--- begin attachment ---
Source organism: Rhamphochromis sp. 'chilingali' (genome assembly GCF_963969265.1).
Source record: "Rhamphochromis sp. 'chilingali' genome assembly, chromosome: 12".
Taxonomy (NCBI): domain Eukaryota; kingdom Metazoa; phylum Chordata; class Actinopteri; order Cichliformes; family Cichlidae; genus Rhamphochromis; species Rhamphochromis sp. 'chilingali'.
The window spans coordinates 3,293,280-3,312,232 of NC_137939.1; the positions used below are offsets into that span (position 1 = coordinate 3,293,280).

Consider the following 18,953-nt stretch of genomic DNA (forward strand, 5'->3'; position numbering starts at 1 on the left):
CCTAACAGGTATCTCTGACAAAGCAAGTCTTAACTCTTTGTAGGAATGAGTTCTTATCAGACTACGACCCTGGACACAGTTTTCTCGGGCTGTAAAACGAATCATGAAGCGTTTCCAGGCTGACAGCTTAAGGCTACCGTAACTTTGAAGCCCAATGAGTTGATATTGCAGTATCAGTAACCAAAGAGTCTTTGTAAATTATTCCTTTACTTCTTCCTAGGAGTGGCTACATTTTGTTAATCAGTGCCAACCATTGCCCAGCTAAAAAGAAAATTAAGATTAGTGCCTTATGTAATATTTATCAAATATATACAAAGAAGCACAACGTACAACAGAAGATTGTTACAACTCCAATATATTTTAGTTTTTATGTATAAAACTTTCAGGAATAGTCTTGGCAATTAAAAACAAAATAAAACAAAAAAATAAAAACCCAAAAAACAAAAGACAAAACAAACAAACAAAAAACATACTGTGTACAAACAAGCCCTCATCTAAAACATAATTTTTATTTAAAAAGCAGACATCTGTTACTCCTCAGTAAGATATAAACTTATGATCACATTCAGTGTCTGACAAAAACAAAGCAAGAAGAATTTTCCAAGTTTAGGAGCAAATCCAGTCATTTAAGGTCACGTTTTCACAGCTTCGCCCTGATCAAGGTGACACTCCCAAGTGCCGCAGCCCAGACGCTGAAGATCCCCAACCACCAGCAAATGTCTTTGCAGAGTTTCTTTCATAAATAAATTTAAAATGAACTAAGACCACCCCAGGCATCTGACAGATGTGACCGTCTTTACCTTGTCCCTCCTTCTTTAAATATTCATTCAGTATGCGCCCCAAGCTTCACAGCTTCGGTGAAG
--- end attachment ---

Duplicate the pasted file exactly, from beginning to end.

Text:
Source organism: Rhamphochromis sp. 'chilingali' (genome assembly GCF_963969265.1).
Source record: "Rhamphochromis sp. 'chilingali' genome assembly, chromosome: 12".
Taxonomy (NCBI): domain Eukaryota; kingdom Metazoa; phylum Chordata; class Actinopteri; order Cichliformes; family Cichlidae; genus Rhamphochromis; species Rhamphochromis sp. 'chilingali'.
The window spans coordinates 3,293,280-3,312,232 of NC_137939.1; the positions used below are offsets into that span (position 1 = coordinate 3,293,280).

Consider the following 18,953-nt stretch of genomic DNA (forward strand, 5'->3'; position numbering starts at 1 on the left):
CCTAACAGGTATCTCTGACAAAGCAAGTCTTAACTCTTTGTAGGAATGAGTTCTTATCAGACTACGACCCTGGACACAGTTTTCTCGGGCTGTAAAACGAATCATGAAGCGTTTCCAGGCTGACAGCTTAAGGCTACCGTAACTTTGAAGCCCAATGAGTTGATATTGCAGTATCAGTAACCAAAGAGTCTTTGTAAATTATTCCTTTACTTCTTCCTAGGAGTGGCTACATTTTGTTAATCAGTGCCAACCATTGCCCAGCTAAAAAGAAAATTAAGATTAGTGCCTTATGTAATATTTATCAAATATATACAAAGAAGCACAACGTACAACAGAAGATTGTTACAACTCCAATATATTTTAGTTTTTATGTATAAAACTTTCAGGAATAGTCTTGGCAATTAAAAACAAAATAAAACAAAAAAATAAAAACCCAAAAAACAAAAGACAAAACAAACAAACAAAAAACATACTGTGTACAAACAAGCCCTCATCTAAAACATAATTTTTATTTAAAAAGCAGACATCTGTTACTCCTCAGTAAGATATAAACTTATGATCACATTCAGTGTCTGACAAAAACAAAGCAAGAAGAATTTTCCAAGTTTAGGAGCAAATCCAGTCATTTAAGGTCACGTTTTCACAGCTTCGCCCTGATCAAGGTGACACTCCCAAGTGCCGCAGCCCAGACGCTGAAGATCCCCAACCACCAGCAAATGTCTTTGCAGAGTTTCTTTCATAAATAAATTTAAAATGAACTAAGACCACCCCAGGCATCTGACAGATGTGACCGTCTTTACCTTGTCCCTCCTTCTTTAAATATTCATTCAGTATGCGCCCCAAGCTTCACAGCTTCGGTGAAG